However, teenagers are spending an increasing amount of time watching online TV, with the subscription service, Netflix, being a particular favorite. In the fall of 2017, 37 percent of teenagers’ daily video content was consumed via Netflix, and a further 29 percent through YouTube, illustrating the changing face of traditional television. Overall, almost 26 million people living in households used video on demand services for children’s programs in the past 30 days. On the other hand, radio consumption among children has declined rapidly, with just under 18 thousand people reporting listening to children’s radio in 2016, down from 350 thousand in 2008.
Gaming will always remain popular with children and, with the increasing prevalence of smartphones among young people, the mobile game industry is larger than ever. The social aspect of gaming is also important as 88 percent of parents who play computer games with their children do so because it is fun for the entire family. However, some parents place limits on their children’s media consumption, with 94 percent stating that they pay attention to the content of the games that their children play, and 75 percent stating they place limits on their children’s video game playing. Parents share similar concerns with their children’s use of the internet and it seems that they pay particular attention to who their child is communicating with online, and their exposure to alcohol, tobacco, and narcotics.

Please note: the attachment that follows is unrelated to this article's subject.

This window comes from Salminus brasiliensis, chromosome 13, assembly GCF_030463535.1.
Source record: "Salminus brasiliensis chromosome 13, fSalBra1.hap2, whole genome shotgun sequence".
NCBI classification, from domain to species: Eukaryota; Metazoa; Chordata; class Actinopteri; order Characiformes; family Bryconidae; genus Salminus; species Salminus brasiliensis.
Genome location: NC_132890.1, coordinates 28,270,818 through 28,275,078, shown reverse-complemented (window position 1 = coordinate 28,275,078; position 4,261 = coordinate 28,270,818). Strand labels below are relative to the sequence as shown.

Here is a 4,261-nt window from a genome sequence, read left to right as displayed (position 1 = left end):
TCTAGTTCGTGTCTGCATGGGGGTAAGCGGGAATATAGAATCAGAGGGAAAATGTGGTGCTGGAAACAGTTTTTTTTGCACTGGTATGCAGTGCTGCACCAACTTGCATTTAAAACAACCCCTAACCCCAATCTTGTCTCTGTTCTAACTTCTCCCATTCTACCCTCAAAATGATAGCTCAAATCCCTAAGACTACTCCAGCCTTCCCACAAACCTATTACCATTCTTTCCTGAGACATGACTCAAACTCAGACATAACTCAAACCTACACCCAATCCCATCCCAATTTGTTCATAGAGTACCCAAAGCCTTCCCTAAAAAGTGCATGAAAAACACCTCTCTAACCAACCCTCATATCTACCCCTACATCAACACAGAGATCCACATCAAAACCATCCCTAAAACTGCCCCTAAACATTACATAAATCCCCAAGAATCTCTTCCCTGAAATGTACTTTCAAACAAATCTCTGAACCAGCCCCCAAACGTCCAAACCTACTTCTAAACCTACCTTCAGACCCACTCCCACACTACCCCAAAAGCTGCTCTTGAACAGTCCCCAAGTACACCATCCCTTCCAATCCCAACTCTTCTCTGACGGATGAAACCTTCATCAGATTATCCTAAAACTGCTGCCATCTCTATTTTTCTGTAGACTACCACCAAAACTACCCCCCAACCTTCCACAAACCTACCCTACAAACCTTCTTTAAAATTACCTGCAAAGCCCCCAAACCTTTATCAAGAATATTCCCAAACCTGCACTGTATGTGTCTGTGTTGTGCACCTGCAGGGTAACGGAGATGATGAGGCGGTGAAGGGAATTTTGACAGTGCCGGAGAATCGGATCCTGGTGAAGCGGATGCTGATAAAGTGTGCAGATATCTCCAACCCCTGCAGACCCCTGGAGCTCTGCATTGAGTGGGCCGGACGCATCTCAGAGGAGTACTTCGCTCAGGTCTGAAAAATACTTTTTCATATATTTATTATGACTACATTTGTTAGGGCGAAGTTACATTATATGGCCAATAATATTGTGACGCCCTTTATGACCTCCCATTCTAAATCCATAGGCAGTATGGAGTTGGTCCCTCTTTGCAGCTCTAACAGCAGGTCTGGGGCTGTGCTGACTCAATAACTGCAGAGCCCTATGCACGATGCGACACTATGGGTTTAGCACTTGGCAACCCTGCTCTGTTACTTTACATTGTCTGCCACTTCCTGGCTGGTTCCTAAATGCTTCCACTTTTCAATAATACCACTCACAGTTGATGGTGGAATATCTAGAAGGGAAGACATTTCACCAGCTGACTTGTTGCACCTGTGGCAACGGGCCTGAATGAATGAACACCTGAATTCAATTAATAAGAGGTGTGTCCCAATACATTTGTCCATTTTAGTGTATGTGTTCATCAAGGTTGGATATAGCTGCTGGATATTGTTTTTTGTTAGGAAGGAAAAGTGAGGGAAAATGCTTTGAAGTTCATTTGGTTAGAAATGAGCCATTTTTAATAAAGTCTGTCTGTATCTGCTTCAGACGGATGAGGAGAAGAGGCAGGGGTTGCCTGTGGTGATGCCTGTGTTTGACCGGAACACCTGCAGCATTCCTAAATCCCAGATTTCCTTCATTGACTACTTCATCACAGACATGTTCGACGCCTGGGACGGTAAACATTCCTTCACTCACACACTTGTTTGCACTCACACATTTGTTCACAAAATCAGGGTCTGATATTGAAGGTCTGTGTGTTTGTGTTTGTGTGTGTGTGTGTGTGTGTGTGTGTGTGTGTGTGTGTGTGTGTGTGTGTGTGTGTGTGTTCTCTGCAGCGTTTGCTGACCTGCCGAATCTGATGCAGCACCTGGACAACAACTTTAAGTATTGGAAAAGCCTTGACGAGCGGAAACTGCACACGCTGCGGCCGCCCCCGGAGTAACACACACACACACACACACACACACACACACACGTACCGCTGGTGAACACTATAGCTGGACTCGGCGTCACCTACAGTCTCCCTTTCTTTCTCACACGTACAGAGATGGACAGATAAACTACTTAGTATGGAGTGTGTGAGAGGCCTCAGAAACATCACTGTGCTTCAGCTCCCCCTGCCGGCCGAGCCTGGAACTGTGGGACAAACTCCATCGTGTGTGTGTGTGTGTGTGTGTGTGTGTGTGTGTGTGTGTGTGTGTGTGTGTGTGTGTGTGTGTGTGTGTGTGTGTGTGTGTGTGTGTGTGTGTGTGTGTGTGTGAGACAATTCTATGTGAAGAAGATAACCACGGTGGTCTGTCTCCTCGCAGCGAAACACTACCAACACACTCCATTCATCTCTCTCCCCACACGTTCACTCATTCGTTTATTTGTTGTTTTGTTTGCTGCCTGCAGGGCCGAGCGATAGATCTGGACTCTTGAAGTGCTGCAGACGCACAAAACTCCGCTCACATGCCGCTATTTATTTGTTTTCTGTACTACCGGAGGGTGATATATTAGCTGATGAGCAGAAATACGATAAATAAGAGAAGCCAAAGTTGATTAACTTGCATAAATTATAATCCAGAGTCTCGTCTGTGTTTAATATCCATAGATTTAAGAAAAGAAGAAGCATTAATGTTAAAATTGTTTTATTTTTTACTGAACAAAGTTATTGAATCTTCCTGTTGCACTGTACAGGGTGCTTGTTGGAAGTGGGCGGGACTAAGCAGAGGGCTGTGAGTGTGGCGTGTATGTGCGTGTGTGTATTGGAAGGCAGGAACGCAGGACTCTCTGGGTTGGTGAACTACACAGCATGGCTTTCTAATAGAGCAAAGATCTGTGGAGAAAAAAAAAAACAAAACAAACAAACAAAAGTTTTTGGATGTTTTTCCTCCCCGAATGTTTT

In contrast, reading is heralded as an activity that children should involve themselves more in. Children aged between 8 and 12 spend an estimated 29 minutes daily reading books, whilst teenagers spend 28 minutes reading. Parents look for books that are inspirational for their children and allow them to explore places and worlds beyond their imagination. Moreover, children are offered the alternative of audiobooks to allow them to experience books in another way. In 2016, 10.2 percent of audiobooks sold were targeted at children and young adults.